Date: 12 Mar 2010

Detection of Campylobacter colonies using hyperspectral imaging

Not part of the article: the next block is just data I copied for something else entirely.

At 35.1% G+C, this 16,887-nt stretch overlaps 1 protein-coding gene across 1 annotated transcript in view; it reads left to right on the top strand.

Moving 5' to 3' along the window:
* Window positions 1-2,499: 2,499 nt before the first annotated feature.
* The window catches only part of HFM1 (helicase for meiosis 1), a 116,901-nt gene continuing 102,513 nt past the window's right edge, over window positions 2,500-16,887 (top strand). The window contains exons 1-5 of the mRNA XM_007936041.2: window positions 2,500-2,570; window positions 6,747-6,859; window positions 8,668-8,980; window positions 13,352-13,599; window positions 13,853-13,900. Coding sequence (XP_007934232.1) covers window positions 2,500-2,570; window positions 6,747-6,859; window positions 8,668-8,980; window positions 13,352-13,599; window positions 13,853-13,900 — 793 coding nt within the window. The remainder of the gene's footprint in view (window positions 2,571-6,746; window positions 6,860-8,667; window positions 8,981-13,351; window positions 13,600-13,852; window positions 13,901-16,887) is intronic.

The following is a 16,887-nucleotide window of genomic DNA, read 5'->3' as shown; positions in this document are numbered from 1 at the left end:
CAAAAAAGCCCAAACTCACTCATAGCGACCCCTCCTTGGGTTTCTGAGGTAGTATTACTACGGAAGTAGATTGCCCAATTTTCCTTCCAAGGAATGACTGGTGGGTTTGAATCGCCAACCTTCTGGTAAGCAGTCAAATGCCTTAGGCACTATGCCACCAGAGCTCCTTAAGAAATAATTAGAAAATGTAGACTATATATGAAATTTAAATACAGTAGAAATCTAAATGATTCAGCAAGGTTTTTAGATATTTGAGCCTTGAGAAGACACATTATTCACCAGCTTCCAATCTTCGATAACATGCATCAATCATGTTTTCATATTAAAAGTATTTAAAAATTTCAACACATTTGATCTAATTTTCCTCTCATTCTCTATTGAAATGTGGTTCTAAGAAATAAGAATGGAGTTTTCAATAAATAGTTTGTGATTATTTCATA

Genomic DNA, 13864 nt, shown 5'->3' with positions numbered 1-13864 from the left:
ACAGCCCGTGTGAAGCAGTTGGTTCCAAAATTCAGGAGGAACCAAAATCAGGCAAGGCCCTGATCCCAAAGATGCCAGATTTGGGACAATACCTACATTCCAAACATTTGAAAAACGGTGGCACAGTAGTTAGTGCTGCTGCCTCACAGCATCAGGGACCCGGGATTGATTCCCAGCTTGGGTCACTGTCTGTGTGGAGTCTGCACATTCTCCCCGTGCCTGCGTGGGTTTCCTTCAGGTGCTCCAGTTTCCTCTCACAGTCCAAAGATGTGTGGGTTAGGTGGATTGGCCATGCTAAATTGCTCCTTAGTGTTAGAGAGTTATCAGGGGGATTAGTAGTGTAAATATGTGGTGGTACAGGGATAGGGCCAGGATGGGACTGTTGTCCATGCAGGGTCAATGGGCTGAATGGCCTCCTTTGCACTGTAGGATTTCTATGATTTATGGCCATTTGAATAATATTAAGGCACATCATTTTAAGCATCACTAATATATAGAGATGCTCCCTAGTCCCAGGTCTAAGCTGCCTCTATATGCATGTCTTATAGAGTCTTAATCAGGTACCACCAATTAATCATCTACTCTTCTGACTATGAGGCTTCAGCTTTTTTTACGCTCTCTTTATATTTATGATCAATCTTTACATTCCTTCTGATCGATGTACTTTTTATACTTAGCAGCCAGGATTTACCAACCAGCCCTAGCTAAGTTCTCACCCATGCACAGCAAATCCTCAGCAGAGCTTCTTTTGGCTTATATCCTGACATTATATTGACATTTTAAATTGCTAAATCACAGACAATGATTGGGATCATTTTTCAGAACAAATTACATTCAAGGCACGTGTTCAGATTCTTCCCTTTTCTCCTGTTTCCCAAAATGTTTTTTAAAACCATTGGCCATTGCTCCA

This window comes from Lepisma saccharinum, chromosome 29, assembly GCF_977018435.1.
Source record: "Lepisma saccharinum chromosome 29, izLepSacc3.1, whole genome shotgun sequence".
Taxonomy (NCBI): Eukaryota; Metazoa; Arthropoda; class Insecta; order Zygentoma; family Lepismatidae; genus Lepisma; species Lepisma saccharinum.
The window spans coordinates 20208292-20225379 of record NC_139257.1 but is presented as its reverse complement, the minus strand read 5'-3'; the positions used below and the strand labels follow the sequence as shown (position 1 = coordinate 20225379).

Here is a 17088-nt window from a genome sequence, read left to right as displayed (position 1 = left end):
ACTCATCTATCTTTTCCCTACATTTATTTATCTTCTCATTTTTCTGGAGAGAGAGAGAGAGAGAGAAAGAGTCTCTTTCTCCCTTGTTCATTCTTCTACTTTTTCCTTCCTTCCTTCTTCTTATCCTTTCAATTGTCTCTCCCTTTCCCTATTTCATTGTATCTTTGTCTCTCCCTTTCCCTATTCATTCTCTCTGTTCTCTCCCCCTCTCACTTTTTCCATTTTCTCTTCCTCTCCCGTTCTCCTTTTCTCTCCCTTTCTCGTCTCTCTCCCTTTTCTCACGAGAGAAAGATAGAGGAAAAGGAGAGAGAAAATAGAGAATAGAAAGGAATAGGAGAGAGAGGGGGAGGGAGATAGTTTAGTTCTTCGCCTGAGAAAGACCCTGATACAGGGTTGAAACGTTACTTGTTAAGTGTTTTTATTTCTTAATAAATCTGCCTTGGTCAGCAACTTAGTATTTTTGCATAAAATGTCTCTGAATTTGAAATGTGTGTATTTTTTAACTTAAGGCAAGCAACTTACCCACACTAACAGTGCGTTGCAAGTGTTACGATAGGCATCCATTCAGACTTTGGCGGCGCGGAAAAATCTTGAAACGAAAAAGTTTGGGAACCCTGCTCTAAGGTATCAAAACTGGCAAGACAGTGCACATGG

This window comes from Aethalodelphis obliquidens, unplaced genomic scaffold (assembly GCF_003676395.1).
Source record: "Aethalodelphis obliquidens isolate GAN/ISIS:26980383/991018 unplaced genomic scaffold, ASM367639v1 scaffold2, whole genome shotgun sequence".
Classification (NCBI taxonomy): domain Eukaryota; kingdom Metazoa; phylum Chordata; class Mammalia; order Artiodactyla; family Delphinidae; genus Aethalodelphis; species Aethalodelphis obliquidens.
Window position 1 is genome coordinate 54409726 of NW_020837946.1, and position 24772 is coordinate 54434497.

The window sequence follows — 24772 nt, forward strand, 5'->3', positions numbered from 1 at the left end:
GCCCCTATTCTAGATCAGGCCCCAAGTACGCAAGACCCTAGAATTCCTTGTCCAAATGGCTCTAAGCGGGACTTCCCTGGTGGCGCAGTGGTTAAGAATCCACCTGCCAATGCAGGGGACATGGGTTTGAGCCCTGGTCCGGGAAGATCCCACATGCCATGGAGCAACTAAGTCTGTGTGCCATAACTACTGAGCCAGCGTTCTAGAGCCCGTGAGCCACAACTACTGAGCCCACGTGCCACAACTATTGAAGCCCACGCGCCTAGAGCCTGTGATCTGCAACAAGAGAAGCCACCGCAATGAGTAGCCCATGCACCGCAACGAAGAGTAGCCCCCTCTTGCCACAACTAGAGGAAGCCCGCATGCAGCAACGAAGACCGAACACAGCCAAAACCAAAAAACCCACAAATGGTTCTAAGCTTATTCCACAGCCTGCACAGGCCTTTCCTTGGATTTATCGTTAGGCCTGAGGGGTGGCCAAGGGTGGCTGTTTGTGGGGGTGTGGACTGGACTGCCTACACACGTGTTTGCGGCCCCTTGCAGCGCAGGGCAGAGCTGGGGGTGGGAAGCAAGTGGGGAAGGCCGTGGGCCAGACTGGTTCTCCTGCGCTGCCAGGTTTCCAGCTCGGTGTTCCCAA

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The presence of Campylobacter in foods of animal origin is the leading cause of bacterially induced human gastroenteritis. Isolation and detection of Campylobacter in foods via direct plating involves lengthy laboratory procedures including enrichments and microaerobic incubations, which take several days to a week. The incubation time for growing Campylobacter colonies in agar media usually takes 24–48 h. Oftentimes the problem is the difficulty of visually differentiating Campylobacter colonies from non-Campylobacter contaminants that frequently grow together with Campylobacter on many existing agars. In this study, a new screening technique using non-destructive and non-contact hyperspectral imaging was developed to detect Campylobacter colonies in Petri dishes. A reflectance spectral library of Campylobacter and non-Campylobacter contaminants was constructed for characterization of absorption features in wavelengths from 400 to 900 nm and for developing classification methods. Blood agar and Campy-Cefex agar were used as culture media. The study found that blood agar was the better culture medium than Campy-Cefex agar in terms of Campylobacter detection accuracy. Classification algorithms including single-band thresholding, band-ratio thresholding and spectral feature fitting were developed for detection of Campylobacter colonies as early as 24 h of incubation time. A band ratio algorithm using two bands at 426 and 458 nm chosen from continuum-removed spectra of the blood agar bacterial cultures achieved 97–99% of detection accuracy. This research has profound implications for early detection of Campylobacter colonies with high accuracy. Also, the developed hyperspectral reflectance imaging protocol is applicable to other pathogen detection studies.